The single most important thing you can do to protect the value of your Muskoka cottage waterfront property investment is to protect the water quality of your lake. One of the best ways to help sustain/improve water quality in your lake is to ensure you have a natural shoreline and a buffer zone; an area of natural vegetation running along your shoreline.
The function of the buffer zone is to act as a filter for water flowing to your lake, and studies show that they greatly reduce water pollution. The plants and soil absorb runoff water laden with sediments, nutrients and pollutants harmful to the lake. Turf grass does not do an adequate job filtering water runoff, and is very attractive to geese and other nuisance species.
Native Plants … and lots of them! “Ideally the buffer area is thickly covered with native vegetation. The higher the percentage of the ground that is covered, the better your buffer can work. A landscape made up of native plants is low maintenance. Once established, they can survive without extra watering, and without application of pesticides and fertilizers. Native plants are adapted to deal with local bugs and diseases and can get all the nutrients they need from existing soil.”On the Living Edge Sarah Kipp, Clive Callaway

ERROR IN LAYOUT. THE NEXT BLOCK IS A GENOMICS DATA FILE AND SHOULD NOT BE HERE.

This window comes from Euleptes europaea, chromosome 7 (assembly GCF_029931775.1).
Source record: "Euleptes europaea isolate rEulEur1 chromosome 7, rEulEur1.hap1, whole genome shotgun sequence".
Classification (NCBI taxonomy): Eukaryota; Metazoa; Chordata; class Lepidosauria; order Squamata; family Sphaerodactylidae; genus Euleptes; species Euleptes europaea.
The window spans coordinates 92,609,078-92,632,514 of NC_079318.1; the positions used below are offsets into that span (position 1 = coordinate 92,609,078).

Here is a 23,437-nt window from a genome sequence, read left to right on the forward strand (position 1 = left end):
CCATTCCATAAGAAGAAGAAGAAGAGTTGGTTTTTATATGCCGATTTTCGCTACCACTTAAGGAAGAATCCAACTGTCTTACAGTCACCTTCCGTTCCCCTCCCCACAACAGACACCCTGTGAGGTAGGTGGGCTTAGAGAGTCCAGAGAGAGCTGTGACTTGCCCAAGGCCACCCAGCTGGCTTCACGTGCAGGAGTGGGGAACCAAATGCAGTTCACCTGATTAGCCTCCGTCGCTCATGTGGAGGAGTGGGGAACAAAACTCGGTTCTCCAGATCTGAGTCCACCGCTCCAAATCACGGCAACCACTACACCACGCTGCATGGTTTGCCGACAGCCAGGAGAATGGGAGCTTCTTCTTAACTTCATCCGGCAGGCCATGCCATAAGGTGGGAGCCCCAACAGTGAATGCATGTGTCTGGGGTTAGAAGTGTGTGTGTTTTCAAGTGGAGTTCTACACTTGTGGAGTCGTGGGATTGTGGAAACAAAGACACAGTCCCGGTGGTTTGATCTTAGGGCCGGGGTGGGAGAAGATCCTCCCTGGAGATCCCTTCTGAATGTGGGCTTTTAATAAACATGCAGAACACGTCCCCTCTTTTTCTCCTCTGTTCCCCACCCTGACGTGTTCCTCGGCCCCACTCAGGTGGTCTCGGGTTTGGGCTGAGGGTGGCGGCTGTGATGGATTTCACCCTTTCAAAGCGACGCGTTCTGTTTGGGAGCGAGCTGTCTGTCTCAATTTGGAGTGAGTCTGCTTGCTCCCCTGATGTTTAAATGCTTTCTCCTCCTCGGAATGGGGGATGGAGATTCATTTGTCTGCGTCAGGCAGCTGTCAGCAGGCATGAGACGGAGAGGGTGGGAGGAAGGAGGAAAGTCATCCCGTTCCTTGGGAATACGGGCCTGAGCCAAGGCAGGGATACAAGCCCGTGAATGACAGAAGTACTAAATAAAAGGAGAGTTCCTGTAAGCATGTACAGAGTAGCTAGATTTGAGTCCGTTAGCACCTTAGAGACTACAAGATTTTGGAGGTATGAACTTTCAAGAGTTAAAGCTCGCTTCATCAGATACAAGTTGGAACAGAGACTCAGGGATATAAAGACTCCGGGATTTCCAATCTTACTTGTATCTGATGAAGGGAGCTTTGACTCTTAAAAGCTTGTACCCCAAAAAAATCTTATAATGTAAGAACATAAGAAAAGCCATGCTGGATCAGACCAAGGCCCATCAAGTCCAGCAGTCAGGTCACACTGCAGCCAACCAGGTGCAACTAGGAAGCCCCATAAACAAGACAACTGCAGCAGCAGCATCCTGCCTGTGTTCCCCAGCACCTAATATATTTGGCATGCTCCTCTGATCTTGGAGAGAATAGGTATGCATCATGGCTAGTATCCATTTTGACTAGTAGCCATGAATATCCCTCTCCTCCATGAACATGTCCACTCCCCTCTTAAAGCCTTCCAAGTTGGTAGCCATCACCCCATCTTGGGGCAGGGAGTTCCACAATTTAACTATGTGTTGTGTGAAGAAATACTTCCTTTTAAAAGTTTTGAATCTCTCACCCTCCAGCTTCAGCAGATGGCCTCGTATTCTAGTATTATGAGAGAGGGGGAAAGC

You can pre-order native plants from the Muskoka Lakes Association.
“The Annual MLA Seeding Day is scheduled for Saturday May 18, 2013 at the Port Carling Community Centre from 9 am to 12Noon. The emphasis this year will be on Muskoka native species. An order form (with pricing) is available from the MLA website here. We have a lot of seedlings available in some of the most wanted species including White Birch, Balsam Fir, White Spruce, Dogwood and Nannyberry among others.”
Order soon as quantities are limited. Orders can be emailed to firstname.lastname@example.org, faxed to (705) 765-3203 or mailed to Box 298, Port Carling, ON, P0B 1J0
2 thoughts on “Protect Your Muskoka Cottage Investment. Muskoka Lakes Association seedling sale; re-naturalize your shoreline this spring”
Having grown up in the Lakes Region of New Hampshire, I can tell you that the Lakes Region’s most natural shoreline belongs to the lake with the highest quality water. The Squam Lakes Association has very strict rules about tree removal along the shoreline and in addition to contributing to its beauty from the water, this has preserved a very high water quality.
It’s great to see a Lake Association step-up and protect the lake(s) for everyone. We’ve been to lake Winnipesaukee, but not the Squam Lakes. I see it’s right nearby though; such a beautiful area. The north shore of Massachusetts and all of New Hampshire reminded us a lot of Muskoka.
There is similar protection here, in the case of Muskoka Lakes it is the township that has bylaws protecting trees, particularly in or near the lakes buffer zone. Essentially they are completely protected, and if you “injure” one, it must be replaced by one of the same size. The Township of Muskoka Lakes bylaw is here.
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